Companies and countries are making net zero emission pledges. Many of these pledges depend on huge amounts of carbon reduction, but details about how this will be achieved remain largely unspecified. The COP26 agreement indicates that markets will play a central roleHowever, there are serious problems with this approach.
Carbon removal, also known as “negative emissions”, is the process of removing large amounts of CO₂ from the atmosphere. While planting trees is the most popular method, there are also other options. These include combining bioenergy plants with carbon capture and storageA technology or name that refers to, direct air capture. Both of these are currently only possible at very small scales.
Many activists scientistsLarge-scale carbon removal is a pipedream. major distractionFrom near-term emission cuts. Others believe that emissions reductions alone will not be sufficient to reach ambitious climate targets. has closedThis would be irresponsible and even illegal. unjustTo completely write off carbon removal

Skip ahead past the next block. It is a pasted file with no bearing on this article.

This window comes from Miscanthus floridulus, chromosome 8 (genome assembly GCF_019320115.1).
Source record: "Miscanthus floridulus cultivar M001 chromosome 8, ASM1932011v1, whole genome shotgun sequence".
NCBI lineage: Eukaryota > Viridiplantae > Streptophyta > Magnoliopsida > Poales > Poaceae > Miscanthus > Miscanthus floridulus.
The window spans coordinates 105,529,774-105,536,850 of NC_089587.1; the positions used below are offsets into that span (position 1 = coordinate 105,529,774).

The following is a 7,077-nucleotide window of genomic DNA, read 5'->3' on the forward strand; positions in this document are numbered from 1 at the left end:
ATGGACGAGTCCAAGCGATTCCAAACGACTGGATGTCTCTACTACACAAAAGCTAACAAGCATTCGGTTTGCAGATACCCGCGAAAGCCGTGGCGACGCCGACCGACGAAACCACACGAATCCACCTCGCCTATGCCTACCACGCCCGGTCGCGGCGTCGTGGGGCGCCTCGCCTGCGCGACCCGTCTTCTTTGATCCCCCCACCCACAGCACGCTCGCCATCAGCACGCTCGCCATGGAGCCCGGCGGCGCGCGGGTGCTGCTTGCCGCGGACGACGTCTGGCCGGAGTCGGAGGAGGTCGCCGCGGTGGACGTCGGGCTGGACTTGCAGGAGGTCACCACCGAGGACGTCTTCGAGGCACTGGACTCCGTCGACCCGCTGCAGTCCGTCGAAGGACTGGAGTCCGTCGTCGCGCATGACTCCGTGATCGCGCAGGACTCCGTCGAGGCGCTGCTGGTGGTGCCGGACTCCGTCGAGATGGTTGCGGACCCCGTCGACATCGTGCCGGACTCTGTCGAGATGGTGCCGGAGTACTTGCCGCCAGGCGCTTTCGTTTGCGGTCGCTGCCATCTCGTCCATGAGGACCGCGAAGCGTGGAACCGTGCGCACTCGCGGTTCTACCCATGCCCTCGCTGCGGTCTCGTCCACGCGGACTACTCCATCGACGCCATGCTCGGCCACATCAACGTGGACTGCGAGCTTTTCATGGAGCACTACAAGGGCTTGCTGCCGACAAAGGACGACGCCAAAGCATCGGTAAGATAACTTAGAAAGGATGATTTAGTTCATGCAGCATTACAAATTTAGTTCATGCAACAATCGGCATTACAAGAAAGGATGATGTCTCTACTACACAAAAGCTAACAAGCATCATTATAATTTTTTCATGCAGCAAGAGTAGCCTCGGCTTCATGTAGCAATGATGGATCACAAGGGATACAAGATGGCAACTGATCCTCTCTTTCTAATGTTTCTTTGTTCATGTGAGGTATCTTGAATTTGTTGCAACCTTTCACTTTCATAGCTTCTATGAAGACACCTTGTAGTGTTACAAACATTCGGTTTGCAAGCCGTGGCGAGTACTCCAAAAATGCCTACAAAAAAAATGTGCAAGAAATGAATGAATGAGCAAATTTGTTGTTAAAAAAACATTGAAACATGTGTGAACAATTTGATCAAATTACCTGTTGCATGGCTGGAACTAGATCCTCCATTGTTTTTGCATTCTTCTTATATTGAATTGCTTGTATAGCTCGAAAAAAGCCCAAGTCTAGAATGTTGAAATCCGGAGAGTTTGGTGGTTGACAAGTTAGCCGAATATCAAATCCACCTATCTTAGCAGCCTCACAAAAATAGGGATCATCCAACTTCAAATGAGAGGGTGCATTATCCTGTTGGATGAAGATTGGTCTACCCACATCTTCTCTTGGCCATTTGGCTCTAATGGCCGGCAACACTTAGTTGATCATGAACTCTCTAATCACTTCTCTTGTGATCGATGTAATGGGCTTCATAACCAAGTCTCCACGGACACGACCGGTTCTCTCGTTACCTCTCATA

No matter your position in this debate, it is becoming increasingly obvious that we cannot let the markets decide whether and how carbon should be removed from the atmosphere. But that is exactly what is happening. Everyone is welcome. European oil majorsTo big techThe market demand for carbon removal is driving investors to increase their investments.
Already, we see a rapid increase in forest-based carbon offsets, even though carbon stored within trees cannot. compensate for continued fossil fuel emissions. Microsoft, among others, is taking a longer-term approach to investing in direct aerial capture and a variety other options. other new technologies.
This trend is expected to be amplified with the new market mechanism that was agreed upon by the countries at COP26. It is hoped that it will lead to a veritable boom in carbon offsetsRemovals will likely play an increasingly important role in this sector. While it wouldn’t be the first time such high hopes end up deflated, many corporations clearly see the prospect of (cheap) removal credits as an appealing alternative to direct emission cuts.